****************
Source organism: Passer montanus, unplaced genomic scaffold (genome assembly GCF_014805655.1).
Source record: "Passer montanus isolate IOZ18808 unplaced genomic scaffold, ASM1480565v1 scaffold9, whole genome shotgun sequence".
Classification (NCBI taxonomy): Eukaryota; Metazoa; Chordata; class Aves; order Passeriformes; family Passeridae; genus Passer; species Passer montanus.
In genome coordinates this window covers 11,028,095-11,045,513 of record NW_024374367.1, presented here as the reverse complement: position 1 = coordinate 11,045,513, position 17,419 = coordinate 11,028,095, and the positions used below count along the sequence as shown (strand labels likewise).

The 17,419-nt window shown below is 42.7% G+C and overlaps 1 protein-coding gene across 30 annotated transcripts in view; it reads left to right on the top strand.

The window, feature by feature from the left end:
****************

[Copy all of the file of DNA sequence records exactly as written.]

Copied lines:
Source organism: Passer montanus, unplaced genomic scaffold (genome assembly GCF_014805655.1).
Source record: "Passer montanus isolate IOZ18808 unplaced genomic scaffold, ASM1480565v1 scaffold9, whole genome shotgun sequence".
Classification (NCBI taxonomy): Eukaryota; Metazoa; Chordata; class Aves; order Passeriformes; family Passeridae; genus Passer; species Passer montanus.
In genome coordinates this window covers 11,028,095-11,045,513 of record NW_024374367.1, presented here as the reverse complement: position 1 = coordinate 11,045,513, position 17,419 = coordinate 11,028,095, and the positions used below count along the sequence as shown (strand labels likewise).

The 17,419-nt window shown below is 42.7% G+C and overlaps 1 protein-coding gene across 30 annotated transcripts in view; it reads left to right on the top strand.

The window, feature by feature from the left end: